– The Mercer’s 22nd annual Cost of Living Survey places Lagos and Abuja as part of the world’s 20 most expensive cities in the world
– The survey noted factors including currency fluctuations, cost inflation for goods and services, and instability of accommodation price
– The survey exposes the problems facing Nigeria including a crawling economy as well as a stressed currency
A survey which studied 209 cities in the world placed Lagos and Abuja among the world’s 20 most expensive cities to stay for employees on international assignments, the Mercer’s 22nd annual Cost of Living Survey indicates.
Factors considered by the survey include currency fluctuations, cost inflation for goods and services, and instability of accommodation price.
According to Daily Trust, Ilya Bonic, senior partner and president of Mercer’s Talent business, the survey becomes important because “deploying expatriate employees remains an increasingly important aspect of a competitive multinational company’s business strategy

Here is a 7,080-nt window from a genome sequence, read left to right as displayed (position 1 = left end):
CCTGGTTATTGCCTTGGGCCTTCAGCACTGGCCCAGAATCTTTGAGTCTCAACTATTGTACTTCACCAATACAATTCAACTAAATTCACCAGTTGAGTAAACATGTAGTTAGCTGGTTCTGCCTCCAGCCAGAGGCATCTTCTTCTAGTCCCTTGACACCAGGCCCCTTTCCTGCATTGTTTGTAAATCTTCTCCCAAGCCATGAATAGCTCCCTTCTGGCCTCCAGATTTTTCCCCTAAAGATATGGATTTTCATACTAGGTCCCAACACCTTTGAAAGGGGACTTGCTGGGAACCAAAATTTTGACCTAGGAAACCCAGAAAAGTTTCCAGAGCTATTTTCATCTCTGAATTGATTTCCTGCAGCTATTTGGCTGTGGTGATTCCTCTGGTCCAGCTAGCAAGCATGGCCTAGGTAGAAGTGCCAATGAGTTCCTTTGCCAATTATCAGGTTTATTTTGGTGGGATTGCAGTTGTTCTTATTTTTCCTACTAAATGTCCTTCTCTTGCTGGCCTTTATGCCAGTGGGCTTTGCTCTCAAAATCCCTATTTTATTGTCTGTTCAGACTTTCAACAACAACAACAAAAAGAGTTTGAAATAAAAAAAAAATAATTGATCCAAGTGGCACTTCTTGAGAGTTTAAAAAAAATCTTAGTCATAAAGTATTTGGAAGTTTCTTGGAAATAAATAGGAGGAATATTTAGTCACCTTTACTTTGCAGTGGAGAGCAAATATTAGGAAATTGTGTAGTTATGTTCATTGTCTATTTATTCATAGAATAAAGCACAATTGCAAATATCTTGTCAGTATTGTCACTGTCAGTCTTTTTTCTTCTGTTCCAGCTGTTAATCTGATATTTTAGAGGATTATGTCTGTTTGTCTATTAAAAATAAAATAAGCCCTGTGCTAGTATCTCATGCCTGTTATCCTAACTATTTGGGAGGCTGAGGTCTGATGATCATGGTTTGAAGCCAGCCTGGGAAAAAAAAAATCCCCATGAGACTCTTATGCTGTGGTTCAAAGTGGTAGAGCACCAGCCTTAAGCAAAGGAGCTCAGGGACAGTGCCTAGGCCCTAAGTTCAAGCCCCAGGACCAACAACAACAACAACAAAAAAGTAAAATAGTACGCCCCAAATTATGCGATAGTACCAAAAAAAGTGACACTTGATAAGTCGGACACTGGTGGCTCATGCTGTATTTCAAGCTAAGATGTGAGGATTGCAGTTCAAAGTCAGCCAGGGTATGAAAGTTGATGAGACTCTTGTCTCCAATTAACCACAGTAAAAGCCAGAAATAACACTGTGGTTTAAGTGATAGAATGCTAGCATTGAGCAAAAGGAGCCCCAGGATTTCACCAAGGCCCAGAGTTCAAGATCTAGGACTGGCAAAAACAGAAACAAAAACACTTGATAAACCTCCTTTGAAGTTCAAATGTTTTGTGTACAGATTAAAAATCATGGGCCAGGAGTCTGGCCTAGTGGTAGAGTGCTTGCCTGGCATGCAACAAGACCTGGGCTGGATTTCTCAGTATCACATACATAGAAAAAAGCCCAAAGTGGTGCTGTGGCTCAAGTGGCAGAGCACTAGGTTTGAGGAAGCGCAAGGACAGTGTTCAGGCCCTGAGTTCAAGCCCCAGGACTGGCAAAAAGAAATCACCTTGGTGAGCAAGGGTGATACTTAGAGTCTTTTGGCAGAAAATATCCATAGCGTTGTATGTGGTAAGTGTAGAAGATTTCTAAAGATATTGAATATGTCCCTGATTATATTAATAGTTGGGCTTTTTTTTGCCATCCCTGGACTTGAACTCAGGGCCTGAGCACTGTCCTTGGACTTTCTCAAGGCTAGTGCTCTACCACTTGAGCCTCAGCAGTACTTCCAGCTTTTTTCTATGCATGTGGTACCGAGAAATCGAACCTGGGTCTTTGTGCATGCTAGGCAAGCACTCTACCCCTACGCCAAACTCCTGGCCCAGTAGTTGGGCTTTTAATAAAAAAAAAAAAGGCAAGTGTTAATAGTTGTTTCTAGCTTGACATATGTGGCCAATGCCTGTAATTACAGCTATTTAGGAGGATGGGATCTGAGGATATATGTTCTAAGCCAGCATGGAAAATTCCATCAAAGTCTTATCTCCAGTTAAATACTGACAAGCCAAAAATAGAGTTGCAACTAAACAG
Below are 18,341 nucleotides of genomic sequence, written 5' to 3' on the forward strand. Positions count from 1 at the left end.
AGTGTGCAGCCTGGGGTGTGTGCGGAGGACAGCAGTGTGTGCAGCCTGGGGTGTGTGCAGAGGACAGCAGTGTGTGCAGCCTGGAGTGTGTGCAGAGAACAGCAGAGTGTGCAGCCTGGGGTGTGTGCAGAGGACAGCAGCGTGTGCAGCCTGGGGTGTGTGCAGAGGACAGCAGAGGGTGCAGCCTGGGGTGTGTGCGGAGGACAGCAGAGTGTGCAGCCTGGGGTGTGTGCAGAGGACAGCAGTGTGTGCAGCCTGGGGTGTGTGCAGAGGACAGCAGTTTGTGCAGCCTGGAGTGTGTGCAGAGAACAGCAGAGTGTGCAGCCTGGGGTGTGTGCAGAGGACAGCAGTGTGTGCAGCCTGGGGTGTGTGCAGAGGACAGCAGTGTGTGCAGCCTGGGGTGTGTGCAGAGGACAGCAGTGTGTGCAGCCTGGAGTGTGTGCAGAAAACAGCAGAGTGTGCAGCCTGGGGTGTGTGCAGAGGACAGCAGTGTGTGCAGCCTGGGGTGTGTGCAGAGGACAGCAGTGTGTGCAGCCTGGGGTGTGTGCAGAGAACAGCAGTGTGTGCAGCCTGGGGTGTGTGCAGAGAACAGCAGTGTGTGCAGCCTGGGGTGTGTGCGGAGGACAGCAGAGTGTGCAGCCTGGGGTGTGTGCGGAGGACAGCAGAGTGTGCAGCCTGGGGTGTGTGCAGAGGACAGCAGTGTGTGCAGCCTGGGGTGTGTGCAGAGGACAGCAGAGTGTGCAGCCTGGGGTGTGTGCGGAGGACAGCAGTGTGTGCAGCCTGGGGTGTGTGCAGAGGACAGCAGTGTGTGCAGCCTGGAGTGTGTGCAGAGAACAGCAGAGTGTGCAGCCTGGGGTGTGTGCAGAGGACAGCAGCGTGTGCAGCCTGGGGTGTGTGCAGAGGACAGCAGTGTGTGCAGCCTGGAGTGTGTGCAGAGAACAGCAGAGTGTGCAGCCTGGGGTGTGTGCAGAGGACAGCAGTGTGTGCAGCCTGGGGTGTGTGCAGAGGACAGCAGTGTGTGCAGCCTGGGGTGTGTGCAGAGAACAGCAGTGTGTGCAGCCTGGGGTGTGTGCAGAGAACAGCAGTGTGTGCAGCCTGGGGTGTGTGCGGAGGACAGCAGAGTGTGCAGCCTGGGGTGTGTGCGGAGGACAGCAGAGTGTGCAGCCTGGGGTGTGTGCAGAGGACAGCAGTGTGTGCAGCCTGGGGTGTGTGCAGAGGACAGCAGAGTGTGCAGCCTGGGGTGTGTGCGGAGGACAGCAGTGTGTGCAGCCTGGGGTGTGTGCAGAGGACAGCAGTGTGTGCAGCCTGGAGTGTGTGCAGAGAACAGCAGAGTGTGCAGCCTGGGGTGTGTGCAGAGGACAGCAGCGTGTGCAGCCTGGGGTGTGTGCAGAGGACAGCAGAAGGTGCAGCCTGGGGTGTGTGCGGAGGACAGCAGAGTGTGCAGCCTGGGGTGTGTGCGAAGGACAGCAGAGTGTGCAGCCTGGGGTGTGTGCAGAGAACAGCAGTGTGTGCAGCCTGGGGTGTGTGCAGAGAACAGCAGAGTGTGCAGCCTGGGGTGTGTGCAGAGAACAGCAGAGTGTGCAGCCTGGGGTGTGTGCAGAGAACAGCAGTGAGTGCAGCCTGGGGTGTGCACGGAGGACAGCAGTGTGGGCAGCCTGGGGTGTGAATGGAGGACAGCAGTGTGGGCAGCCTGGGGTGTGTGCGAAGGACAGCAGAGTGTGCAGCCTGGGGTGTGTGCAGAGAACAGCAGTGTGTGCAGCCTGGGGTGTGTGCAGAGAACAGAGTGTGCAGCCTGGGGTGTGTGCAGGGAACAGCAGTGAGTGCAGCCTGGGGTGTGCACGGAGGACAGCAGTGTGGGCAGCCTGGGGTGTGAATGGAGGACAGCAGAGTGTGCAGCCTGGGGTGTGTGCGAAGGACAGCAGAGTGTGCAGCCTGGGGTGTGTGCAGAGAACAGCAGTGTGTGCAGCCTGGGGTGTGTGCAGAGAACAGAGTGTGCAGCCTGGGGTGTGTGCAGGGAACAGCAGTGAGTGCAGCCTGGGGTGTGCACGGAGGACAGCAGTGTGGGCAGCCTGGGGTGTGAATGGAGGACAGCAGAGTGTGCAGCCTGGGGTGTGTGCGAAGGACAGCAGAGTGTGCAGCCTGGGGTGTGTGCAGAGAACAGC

“However, with volatile markets and stunted economic growth in many parts of the world, a keen eye on cost efficiency is essential, including a focus on expatriate remuneration packages.
“As organisations’ appetite to rapidly grow and scale globally continues, it is necessary to have accurate and transparent data to compensate fairly for all types of assignments, including short-term and local plus status.”
The report shows Hong Kong topping the list while Luanda, Angola is second position.
Zurich and Singapore are third and fourth most expensive cities respectively
Others are: Tokyo, fifth, Kinshasa, sixth, Shanghai, seventh, Geneva, eighth, N’Djamena, ninth, Beijing, tenth
The report also listed Windhoek, Cape Town and Bishkek as the world’s least expensive cities.
The survey exposes part of the problems facing Nigeria and these range from naira instability to increased price of petroleum product and worst, a biting economy and seeming helplessness of the government.